Ross and Cromarty, Scotland

Description

ROSS and CROMARTY, two counties in the north of Scotland, of which the several districts, mutually interjacent, are under the jurisdiction of one sheriff; bounded on the north by Sutherlandshire, on the east by the German Ocean, on the south by Inverness-shire, and on the west by the Atlantic Ocean. They lie between 57° 7' 40" and 58° 5' (N. Lat.) and 3° 45' 30" and 5° 46' 20" (W. Long.); extending about sixty-seven miles in length and fifty-eight miles in breadth, and comprising an area of 3799 square miles, or 2,43 1,360 acres, of which 223,560 are in the county of Cromarty; containing 16,694 houses, whereof 16,286 are inhabited; and having a population of 78,685, of whom 36,779 are males and 41,906 females. The territory within these boundaries seems to have nominally formed part of the earldom of Orkney, and to have belonged at different periods to different proprietors; but from the peculiar situation of Ross, it appears to have retained its independence, and to have been an earldom of itself, to which some of the Western Isles were attached; and in several ancient charters William, son of Hugh, Earl of Ross, who was killed at the battle of Hallidon-Hill, is not only styled Earl of Ross, but also Lord of Skye. John, "Earl of Ross and Lord of the Isles," apparently exercised a kind of regal authority, and, as an independent prince, entered into treaties with King Edward of England. It was about the year 1630 that Ross was made a sheriffdom, including the district of Cromarty, which formerly gave the title of earl to a branch of the Mackenzies, of Seaforth. Prior to the abolition of episcopacy, the counties were in the diocese of Ross; they are at present mostly in the synod of Ross, and comprise several presbyteries, and thirty-one parishes. For civil purposes they are under the superintendence of three sheriffs-substitute, one of whom holds his courts at Cromarty and Tain, another at Dingwall and Fortrose, and the third at Stornoway in the island of Lewis. They contain the royal burghs of Dingwall, Tain, and Fortrose; the market-towns of Cromarty and Stornoway, which are burghs of barony; and numerous smaller places. Under the act of the 2nd of William IV. they return one member to the imperial parliament, the election taking place at Dingwall.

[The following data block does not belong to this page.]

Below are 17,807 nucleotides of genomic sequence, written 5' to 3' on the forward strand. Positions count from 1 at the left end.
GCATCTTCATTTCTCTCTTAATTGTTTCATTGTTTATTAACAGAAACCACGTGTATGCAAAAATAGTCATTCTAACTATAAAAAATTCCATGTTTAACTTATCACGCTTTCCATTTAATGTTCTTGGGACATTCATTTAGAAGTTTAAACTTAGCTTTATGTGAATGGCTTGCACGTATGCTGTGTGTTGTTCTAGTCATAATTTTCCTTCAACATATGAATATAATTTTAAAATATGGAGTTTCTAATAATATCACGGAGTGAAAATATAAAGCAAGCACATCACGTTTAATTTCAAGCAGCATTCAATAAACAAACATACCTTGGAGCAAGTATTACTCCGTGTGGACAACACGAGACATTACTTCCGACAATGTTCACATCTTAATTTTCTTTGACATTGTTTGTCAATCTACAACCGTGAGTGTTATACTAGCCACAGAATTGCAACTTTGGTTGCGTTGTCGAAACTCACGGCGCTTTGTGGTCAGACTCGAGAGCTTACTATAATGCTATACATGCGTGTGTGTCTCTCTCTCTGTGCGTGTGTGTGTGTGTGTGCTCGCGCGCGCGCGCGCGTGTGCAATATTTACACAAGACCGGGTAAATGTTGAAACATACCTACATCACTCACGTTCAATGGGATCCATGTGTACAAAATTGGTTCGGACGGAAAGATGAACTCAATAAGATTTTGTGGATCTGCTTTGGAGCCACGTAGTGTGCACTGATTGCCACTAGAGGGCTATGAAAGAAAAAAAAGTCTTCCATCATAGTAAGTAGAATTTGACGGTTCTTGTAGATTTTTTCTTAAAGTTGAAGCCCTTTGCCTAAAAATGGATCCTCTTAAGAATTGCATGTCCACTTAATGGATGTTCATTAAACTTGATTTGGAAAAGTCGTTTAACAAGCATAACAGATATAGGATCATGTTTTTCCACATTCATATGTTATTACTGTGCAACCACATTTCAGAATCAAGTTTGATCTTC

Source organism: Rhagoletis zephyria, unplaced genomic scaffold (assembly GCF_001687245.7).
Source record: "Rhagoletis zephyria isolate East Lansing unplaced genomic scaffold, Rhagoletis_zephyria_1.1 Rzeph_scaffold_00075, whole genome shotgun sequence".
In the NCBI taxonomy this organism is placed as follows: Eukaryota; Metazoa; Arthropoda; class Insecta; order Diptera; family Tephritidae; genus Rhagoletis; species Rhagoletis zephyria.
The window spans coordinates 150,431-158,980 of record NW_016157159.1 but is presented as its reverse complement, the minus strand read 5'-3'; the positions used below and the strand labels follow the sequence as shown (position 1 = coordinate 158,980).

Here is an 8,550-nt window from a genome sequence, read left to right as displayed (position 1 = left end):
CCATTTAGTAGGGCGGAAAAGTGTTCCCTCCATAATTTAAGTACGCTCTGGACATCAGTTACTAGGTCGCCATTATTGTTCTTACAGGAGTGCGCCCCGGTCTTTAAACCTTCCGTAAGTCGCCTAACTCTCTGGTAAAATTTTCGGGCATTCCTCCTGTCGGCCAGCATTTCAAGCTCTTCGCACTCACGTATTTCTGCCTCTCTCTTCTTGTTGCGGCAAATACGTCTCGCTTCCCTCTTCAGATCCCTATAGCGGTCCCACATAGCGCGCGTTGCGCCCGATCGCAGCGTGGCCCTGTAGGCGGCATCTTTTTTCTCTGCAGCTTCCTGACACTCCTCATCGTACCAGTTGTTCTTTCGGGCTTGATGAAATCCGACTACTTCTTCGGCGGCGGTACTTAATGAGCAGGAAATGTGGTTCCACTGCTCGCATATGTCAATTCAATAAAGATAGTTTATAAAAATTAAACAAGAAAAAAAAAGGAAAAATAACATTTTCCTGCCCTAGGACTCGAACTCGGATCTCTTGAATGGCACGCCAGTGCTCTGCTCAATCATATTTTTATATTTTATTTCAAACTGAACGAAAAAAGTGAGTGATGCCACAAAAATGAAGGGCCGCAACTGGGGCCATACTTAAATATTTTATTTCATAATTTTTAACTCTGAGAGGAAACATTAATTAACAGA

Transcribed from Samuel Lewis' A Topographical Dictionary of Scotland, 1851
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